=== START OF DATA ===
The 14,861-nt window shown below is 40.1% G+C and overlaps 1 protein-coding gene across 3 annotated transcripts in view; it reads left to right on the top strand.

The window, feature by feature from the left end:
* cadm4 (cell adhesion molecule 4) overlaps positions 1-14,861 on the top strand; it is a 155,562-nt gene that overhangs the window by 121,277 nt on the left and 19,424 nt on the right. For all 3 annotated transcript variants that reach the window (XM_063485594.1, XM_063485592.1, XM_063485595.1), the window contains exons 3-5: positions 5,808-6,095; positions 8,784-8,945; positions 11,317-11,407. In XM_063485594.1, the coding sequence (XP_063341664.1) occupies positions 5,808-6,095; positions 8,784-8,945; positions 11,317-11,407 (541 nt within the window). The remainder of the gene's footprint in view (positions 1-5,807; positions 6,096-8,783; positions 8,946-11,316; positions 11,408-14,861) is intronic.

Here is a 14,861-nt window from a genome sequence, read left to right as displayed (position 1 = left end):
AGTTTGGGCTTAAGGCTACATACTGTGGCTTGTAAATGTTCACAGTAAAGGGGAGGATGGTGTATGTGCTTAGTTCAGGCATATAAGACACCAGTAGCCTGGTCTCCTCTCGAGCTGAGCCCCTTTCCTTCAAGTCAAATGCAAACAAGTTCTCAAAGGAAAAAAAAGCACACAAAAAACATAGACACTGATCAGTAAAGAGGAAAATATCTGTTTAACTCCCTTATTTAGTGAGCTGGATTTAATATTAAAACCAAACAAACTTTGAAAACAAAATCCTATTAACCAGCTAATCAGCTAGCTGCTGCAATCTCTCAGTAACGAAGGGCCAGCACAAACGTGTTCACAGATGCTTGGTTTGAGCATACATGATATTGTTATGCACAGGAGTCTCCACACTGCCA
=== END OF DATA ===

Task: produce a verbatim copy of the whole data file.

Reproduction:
The 14,861-nt window shown below is 40.1% G+C and overlaps 1 protein-coding gene across 3 annotated transcripts in view; it reads left to right on the top strand.

The window, feature by feature from the left end:
* cadm4 (cell adhesion molecule 4) overlaps positions 1-14,861 on the top strand; it is a 155,562-nt gene that overhangs the window by 121,277 nt on the left and 19,424 nt on the right. For all 3 annotated transcript variants that reach the window (XM_063485594.1, XM_063485592.1, XM_063485595.1), the window contains exons 3-5: positions 5,808-6,095; positions 8,784-8,945; positions 11,317-11,407. In XM_063485594.1, the coding sequence (XP_063341664.1) occupies positions 5,808-6,095; positions 8,784-8,945; positions 11,317-11,407 (541 nt within the window). The remainder of the gene's footprint in view (positions 1-5,807; positions 6,096-8,783; positions 8,946-11,316; positions 11,408-14,861) is intronic.

Here is a 14,861-nt window from a genome sequence, read left to right as displayed (position 1 = left end):
AGTTTGGGCTTAAGGCTACATACTGTGGCTTGTAAATGTTCACAGTAAAGGGGAGGATGGTGTATGTGCTTAGTTCAGGCATATAAGACACCAGTAGCCTGGTCTCCTCTCGAGCTGAGCCCCTTTCCTTCAAGTCAAATGCAAACAAGTTCTCAAAGGAAAAAAAAGCACACAAAAAACATAGACACTGATCAGTAAAGAGGAAAATATCTGTTTAACTCCCTTATTTAGTGAGCTGGATTTAATATTAAAACCAAACAAACTTTGAAAACAAAATCCTATTAACCAGCTAATCAGCTAGCTGCTGCAATCTCTCAGTAACGAAGGGCCAGCACAAACGTGTTCACAGATGCTTGGTTTGAGCATACATGATATTGTTATGCACAGGAGTCTCCACACTGCCA